Wave Propagation Versus Transient Ground Displacement as a Credible Hazard to Buried Oil and Gas Pipelines PUBLIC ACCESS

[+] Author Affiliations
Douglas G. Honegger


Paper No. IPC2000-144, pp. V001T03A006; 10 pages
  • 2000 3rd International Pipeline Conference
  • Volume 1: Codes, Standards and Regulations; Design and Constructions; Environmental; GIS/Database Development; Innovative Projects and Emerging Issues
  • Calgary, Alberta, Canada, October 1–5, 2000
  • Conference Sponsors: Pipeline Division
  • ISBN: 978-0-7918-4024-5
  • Copyright © 2000 by ASME


In 1997, a research project was initiated by Southern California Gas Company, Pacific Gas and Electric Company, with support from Tokyo Gas, Osaka Gas, and Toho Gas, to investigate the cause of natural gas pipeline damage during the 1994 Northridge earthquake. As part of this research activity, extensive field and laboratory investigations were performed on a 1925 gas pipeline that suffered several girth weld failures in Potrero Canyon, a remote and unpopulated area just north of the Santa Susana Mountains. The pipeline is operated by the Southern California Gas Company, one of the principle sponsors of the gas utility research project.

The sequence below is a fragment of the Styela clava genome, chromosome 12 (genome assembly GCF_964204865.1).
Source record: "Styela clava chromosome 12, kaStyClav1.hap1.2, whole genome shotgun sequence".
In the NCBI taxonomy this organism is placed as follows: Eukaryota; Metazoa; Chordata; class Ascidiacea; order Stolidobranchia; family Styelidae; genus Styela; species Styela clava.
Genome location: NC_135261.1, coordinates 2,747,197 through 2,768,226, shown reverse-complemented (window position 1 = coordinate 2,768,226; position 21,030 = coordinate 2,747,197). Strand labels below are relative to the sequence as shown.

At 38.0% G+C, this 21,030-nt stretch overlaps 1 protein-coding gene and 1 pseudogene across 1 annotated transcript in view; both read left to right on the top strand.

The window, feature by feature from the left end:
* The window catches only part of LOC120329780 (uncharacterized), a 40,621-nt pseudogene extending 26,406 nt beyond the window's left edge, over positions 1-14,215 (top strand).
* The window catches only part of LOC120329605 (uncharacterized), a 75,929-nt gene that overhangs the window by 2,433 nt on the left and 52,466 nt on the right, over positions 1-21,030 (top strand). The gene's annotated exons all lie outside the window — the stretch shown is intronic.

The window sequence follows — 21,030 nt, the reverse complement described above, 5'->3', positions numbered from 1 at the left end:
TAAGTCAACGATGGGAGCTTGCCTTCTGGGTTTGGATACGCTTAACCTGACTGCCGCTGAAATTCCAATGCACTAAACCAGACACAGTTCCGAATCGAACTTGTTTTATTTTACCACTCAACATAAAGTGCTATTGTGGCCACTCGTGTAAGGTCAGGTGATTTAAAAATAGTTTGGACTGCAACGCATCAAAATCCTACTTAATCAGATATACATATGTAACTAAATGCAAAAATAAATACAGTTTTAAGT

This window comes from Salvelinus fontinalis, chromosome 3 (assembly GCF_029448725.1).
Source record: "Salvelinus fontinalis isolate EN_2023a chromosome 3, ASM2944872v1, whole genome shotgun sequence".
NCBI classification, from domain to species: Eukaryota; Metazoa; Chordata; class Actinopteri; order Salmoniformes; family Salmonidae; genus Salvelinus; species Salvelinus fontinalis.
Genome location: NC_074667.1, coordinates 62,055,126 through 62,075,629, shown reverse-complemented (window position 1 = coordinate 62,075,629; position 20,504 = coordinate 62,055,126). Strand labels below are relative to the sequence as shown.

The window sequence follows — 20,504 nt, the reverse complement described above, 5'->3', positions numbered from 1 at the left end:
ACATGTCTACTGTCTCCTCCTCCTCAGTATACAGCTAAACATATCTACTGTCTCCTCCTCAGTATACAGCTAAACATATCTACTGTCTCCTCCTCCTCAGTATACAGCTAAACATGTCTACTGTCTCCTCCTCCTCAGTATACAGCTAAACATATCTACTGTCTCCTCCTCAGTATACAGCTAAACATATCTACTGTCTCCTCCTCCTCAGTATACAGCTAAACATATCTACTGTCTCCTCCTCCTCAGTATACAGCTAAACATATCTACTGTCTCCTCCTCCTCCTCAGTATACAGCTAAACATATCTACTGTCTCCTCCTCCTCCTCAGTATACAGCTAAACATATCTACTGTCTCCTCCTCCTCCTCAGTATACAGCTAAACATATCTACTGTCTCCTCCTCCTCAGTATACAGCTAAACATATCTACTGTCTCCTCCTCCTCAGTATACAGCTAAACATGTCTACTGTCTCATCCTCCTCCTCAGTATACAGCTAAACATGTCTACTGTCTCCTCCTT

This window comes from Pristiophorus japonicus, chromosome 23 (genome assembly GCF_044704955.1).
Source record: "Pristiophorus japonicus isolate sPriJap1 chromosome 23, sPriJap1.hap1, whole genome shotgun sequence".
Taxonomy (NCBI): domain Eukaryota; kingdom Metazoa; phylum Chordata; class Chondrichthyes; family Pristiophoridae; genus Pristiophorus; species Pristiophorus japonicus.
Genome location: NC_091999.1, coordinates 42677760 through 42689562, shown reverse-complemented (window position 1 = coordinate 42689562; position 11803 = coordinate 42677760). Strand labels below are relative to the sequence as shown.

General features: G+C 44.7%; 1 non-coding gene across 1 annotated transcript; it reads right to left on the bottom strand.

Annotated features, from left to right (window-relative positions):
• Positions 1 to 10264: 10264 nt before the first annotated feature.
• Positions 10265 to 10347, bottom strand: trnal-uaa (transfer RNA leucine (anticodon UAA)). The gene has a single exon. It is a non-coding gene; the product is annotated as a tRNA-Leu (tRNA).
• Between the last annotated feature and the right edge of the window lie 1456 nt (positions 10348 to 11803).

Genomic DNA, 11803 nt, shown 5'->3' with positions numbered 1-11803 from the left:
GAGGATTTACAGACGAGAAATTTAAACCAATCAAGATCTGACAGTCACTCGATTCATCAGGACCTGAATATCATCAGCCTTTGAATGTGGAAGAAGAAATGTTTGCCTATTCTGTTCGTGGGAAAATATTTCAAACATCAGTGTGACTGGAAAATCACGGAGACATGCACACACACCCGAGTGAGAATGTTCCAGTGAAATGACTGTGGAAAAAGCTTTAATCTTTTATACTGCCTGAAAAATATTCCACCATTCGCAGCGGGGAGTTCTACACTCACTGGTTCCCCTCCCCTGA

The investigations into the performance of the pipeline were largely prompted by questions regarding the cause of pipeline damage. Although ground cracking and sand boils were observed in Potrero Canyon following the Northridge earthquake, there were no clear signs of permanent ground deformation near the locations of pipeline damage. Pipeline damage, consisting predominantly of girth weld tensile failure and two instances of buckling of the pipe wall, indicated that significant relative pipe-soil deformation might have occurred. Field investigations were unable to identify surface evidence of permanent ground deformation near the locations of pipeline damage and attention focused on the possibility that the damage could have been caused by wave propagation. This focus was based on the assertions of past researchers that pipelines with poor-quality oxyacetylene girth welds are susceptible to damage from wave propagation. The detailed investigation of The pipeline has concluded that wave propagation was not a significant factor in the pipeline damage and raises questions regarding wave propagation effects as a causative mechanism for pipeline damage in past earthquakes.

A simple analytical model of the transient ground deformation that may have occurred in the vicinity of the pipeline damage was found to provide insight into the cause of the ground cracking observed at the margins of Potrero Canyon, approximate magnitudes of differential ground displacements that may have occurred during the earthquake, and the reasons for the spatial distribution of pipeline damage. This model is proposed as the basis for identifying locations where similar earthquake effects can be identified in future hazard assessment studies.

Copyright © 2000 by ASME
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